Having, in 1803, while on an official journey through Erzgebirg, fallen from his horse, and broken one of his legs, he was confined by the accident to the house of the Superintendent in Chemnitz, I for nearly three months, and so intimidated, that, notwithstanding the earnest importunities of his friends, he would never afterwards venture to mount a saddle; the consequence of which was, his deprivation of suitable exercise, and the aggravation of various diseases to which he had for some time been subjected. In 1811, an obstinate hemorrhoidal complaint had so far got the upper hand of him, as to induce him to form the hazardous resolution of submitting to a painful and dangerous chirurgical operation, in which he shared not only the well-known skill, but the sympathy and constant attention of Hedenus, the royal surgeon. Every thing at first seemed to promise the happiest success, but soon the operation was found, instead of eradicating the disease, to have driven it to more vital parts. In the midst of the most excruciating pain, however, he not only performed all the duties of bis office, but continued to preach almost every Sunday, without intermission, until the end of the winter of 1812, when the gout attacked one of his feet, and disqualified him for all public duties. He never ascended the pulpit after the fast on the 28th of February; though, considering preaching as he did, tlie very soul of Protestantism, and the business to which every thing else should be made subordinate, it filled him with inexpressible sorrow. He did not remain inactive, however, for wbile he was afflicted with his lame foot, he examined candidates for the ministry for fourteen days in succession, beginning immediately after Easter. This was the last time be performed this service; and long will the youth of Saxony who were present, with pleasure call to mind the exercises by which he consecrated them to the ministry, while he sought to enkindle in their hearts the flameofdevotion, and fill them with those doctrines by which the two worlds are connected togethery listened to and criticised, though not with great efforts, their first attempts at sermonizing, and attended again, though not without painful suffering, every session of the ecclesiastical council and chief consistory. *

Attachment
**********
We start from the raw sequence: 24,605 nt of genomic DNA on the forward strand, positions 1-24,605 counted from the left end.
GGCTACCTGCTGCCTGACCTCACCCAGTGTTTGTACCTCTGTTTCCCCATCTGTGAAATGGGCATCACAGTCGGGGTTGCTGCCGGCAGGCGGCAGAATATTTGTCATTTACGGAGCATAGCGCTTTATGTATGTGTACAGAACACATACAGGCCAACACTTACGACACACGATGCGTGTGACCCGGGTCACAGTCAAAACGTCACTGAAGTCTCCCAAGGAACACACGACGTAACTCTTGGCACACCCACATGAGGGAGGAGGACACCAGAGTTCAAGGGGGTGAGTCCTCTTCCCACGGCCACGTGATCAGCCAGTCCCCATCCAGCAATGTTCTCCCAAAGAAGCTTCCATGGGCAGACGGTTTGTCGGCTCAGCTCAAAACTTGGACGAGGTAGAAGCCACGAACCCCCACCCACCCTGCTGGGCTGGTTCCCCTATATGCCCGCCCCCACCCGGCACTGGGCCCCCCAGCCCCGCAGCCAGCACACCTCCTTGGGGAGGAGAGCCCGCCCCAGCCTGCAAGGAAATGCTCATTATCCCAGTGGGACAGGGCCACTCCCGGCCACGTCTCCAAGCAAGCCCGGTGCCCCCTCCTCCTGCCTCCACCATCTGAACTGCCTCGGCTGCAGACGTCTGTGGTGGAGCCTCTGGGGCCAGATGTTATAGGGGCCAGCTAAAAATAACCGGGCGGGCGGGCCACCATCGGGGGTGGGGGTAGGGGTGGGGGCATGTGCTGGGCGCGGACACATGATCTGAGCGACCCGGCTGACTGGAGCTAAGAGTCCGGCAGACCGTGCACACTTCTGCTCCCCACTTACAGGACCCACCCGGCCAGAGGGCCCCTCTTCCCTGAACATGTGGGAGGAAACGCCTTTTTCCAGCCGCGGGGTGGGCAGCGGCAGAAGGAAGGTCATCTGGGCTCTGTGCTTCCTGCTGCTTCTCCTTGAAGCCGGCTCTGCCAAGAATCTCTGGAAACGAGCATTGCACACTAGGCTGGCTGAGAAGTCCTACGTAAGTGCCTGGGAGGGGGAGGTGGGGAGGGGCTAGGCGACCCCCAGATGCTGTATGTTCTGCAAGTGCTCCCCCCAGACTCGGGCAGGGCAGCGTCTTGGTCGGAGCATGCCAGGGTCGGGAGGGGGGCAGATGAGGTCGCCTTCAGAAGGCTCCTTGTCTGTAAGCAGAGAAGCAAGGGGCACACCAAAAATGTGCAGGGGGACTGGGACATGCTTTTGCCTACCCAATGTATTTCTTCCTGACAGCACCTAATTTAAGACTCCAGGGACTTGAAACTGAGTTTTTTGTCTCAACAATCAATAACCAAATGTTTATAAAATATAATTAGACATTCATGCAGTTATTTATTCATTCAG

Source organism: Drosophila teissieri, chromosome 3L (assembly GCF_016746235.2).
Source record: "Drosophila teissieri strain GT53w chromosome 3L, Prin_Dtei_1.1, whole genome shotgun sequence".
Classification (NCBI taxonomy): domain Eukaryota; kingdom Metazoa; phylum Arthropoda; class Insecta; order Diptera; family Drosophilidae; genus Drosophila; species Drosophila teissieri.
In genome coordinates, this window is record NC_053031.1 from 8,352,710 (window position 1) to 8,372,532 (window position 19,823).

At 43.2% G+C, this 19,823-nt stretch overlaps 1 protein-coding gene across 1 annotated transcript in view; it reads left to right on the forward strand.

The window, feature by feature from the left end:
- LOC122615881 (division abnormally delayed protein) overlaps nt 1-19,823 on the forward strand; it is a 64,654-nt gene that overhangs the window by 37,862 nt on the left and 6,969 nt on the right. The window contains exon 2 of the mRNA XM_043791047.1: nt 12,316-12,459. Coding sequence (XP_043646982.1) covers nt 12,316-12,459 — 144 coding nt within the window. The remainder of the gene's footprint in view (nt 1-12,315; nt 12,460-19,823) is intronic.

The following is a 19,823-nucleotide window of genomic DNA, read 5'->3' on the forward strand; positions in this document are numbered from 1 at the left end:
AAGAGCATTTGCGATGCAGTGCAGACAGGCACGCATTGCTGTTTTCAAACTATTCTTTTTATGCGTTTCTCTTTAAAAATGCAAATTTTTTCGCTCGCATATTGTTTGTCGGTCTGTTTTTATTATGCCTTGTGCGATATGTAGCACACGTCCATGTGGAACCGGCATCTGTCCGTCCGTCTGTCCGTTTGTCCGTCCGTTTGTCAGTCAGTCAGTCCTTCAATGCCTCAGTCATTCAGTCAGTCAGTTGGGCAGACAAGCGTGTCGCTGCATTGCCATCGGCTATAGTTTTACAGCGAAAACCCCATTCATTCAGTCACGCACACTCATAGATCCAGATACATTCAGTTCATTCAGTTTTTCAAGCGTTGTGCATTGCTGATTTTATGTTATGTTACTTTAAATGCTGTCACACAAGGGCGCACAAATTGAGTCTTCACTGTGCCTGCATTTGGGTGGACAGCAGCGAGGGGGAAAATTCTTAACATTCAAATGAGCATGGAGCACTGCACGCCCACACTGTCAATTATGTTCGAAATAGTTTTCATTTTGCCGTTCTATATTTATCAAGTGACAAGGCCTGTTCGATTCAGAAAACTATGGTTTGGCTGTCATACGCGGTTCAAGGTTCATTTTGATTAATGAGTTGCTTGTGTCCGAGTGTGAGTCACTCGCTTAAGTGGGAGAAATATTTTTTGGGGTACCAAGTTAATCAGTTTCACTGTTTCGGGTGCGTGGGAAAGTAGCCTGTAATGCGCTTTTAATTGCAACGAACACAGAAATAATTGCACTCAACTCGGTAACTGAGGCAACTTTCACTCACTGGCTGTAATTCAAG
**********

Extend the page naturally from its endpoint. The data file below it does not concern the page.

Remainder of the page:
* Predigten, 1804, Th. II. S. 104 ff.
See Reinhard's Ch. Moral, Th. V. S. 183 f. # See the Sermons of 1804, Pred. I. S. 2 ff.
Not having visited the Upper Palatinate since 1804, he felt anxious to see his beloved native country once more, before he died. With the hope therefore of reducing the complicated diseases which preyed upon him,t and strengthening himself for the journey, he commenced the